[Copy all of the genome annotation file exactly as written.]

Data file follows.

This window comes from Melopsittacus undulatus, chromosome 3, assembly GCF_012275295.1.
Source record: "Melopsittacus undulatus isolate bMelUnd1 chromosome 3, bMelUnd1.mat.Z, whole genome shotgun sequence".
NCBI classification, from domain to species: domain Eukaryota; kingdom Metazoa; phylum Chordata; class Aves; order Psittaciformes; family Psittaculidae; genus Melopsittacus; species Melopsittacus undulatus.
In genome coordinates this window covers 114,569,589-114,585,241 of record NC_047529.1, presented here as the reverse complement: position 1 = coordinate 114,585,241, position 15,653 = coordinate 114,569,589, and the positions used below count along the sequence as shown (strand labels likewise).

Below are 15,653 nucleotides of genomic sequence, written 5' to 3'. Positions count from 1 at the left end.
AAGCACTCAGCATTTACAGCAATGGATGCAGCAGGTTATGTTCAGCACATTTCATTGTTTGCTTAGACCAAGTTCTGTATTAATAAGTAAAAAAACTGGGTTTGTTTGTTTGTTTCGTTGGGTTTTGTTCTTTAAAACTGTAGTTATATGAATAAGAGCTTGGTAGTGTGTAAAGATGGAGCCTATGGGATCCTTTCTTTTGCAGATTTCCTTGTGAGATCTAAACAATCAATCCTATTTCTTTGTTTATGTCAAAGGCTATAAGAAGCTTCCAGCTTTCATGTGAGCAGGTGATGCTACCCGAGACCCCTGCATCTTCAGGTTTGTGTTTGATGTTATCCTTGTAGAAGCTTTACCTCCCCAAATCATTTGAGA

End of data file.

This window comes from Melopsittacus undulatus, chromosome 3, assembly GCF_012275295.1.
Source record: "Melopsittacus undulatus isolate bMelUnd1 chromosome 3, bMelUnd1.mat.Z, whole genome shotgun sequence".
NCBI classification, from domain to species: domain Eukaryota; kingdom Metazoa; phylum Chordata; class Aves; order Psittaciformes; family Psittaculidae; genus Melopsittacus; species Melopsittacus undulatus.
In genome coordinates this window covers 114,569,589-114,585,241 of record NC_047529.1, presented here as the reverse complement: position 1 = coordinate 114,585,241, position 15,653 = coordinate 114,569,589, and the positions used below count along the sequence as shown (strand labels likewise).

Below are 15,653 nucleotides of genomic sequence, written 5' to 3'. Positions count from 1 at the left end.
AAGCACTCAGCATTTACAGCAATGGATGCAGCAGGTTATGTTCAGCACATTTCATTGTTTGCTTAGACCAAGTTCTGTATTAATAAGTAAAAAAACTGGGTTTGTTTGTTTGTTTCGTTGGGTTTTGTTCTTTAAAACTGTAGTTATATGAATAAGAGCTTGGTAGTGTGTAAAGATGGAGCCTATGGGATCCTTTCTTTTGCAGATTTCCTTGTGAGATCTAAACAATCAATCCTATTTCTTTGTTTATGTCAAAGGCTATAAGAAGCTTCCAGCTTTCATGTGAGCAGGTGATGCTACCCGAGACCCCTGCATCTTCAGGTTTGTGTTTGATGTTATCCTTGTAGAAGCTTTACCTCCCCAAATCATTTGAGA